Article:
A notably ‘useful’ relaunch of this handily-located Art Deco dining room, offering good (and very straightforward) English food at prices which are surprisingly reasonable, considering.
It’s an ill wind’ Snow clouds lowering over the capital allowed us to bag a last-minute table at one of the sell-out of the pre-Christmas season – the recently relaunched ‘power’ dining room of the world-famous hotel.
Initial impressions are that this is a room with a real ’30s vibe. Second impression is that the banquette seating is far too low for the tables. How can anyone claiming to be a restaurateur (or a restaurant-designer) make guests of normal size feel like dwarfs? Corrective measures are apparently in hand but, in the meantime, cushions are available. Don’t be proud – take one.
Thereafter, the meal was plain sailing. It really should have been, too: the menu is decidedly, well, plain. The most complicated thing on it was quite possibly the omelette Arnold Bennett, one of the house’s historical specialities. We passed on that creamy delight, preferring to start our meal with oysters (decent size, nicely presented), and scallops (delivered period-style in-shell, and much approved).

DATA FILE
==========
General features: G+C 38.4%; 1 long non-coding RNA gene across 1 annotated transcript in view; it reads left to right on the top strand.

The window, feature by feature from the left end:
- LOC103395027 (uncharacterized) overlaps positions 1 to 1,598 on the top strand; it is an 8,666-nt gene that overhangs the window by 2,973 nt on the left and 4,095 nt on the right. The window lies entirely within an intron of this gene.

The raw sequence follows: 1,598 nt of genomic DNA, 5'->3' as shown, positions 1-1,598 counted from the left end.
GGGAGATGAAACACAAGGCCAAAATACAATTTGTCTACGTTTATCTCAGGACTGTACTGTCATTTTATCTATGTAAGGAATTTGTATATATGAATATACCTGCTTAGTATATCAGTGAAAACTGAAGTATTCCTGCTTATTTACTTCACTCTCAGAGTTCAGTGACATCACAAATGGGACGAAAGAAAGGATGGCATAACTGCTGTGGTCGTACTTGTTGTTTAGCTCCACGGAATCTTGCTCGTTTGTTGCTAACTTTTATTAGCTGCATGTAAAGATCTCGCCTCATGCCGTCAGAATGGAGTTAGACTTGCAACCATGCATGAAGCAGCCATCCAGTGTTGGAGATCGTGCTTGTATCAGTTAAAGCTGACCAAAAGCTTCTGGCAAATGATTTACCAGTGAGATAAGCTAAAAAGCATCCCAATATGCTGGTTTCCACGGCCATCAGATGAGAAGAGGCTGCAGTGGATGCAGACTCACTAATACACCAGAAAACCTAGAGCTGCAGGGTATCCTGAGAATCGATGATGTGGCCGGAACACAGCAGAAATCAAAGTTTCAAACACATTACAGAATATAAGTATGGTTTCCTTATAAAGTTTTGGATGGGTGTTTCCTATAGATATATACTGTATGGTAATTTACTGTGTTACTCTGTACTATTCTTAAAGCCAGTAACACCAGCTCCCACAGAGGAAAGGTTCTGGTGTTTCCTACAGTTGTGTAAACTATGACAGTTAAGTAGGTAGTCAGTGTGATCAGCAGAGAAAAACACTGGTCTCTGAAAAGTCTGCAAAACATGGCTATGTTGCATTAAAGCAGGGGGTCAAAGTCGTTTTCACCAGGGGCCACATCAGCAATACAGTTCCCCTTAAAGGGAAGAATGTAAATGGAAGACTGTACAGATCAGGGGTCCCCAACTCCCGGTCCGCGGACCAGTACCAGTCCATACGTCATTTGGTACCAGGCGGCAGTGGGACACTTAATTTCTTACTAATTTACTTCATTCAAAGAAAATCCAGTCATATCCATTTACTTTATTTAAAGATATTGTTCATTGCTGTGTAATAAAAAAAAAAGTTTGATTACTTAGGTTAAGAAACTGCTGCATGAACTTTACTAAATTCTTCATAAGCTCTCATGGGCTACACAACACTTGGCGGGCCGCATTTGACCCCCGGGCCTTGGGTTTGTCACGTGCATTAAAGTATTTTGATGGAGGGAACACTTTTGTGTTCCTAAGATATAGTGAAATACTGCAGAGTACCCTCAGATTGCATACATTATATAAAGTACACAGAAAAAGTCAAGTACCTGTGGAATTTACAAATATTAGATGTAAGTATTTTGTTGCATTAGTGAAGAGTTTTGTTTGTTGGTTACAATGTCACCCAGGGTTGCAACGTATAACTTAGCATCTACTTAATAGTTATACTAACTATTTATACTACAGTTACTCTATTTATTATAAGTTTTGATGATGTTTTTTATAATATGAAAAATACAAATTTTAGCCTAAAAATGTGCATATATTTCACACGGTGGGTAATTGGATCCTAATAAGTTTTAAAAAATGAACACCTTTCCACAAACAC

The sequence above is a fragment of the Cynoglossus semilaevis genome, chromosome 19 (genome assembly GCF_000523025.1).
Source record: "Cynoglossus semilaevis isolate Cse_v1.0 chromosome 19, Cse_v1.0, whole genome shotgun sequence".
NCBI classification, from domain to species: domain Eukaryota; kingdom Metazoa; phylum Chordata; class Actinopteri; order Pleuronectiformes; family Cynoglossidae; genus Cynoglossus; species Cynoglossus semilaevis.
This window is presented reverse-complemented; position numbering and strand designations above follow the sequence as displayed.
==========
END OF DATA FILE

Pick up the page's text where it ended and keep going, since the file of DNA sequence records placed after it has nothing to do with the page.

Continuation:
Main courses of lamb pudding (rich, but a bit under-seasoned) and monkfish wrapped in Cumbrian ham (very tasty) continued a meal which almost invariably hit the spot; the same praise could be heaped on the bread, the vegetables (including chips) and the coffee too. Clearly, Stuart Gillies has brought the solid standards formerly noted at the Boxwood Café with him here.
We passed on puds: you’d need quite an appetite to get that far.
Service is one of the better examples of the modern London style. To the extent that there’s nothing particularly ‘period’ about it (not necessarily, of itself, a bad thing), however, it may contribute to a certain absence of ‘electricity’ in the room: the feeling that this is a Special Place is curiously elusive.
Currently, however, prices could not be described as ‘special’ either. A good dinner with moderate (and modest) wine, from the extensive list, came in at £60 a head. Given the location, this is arguably something of a bargain (and clearly a better buy than the River Restaurant at the same hotel).
We must, however, end on a slight note of reservation: we suspect we enjoyed our visit here all the more because it was impromptu. Had we booked weeks ahead, expectations could have mounted to the point that the decidedly straightforward menu might have seemed a teeny bit disappointing.
Forewarned, however, is forearmed – if you’re simply looking for a good meal in the heart of the West End, you’re unlikely to do much better than here.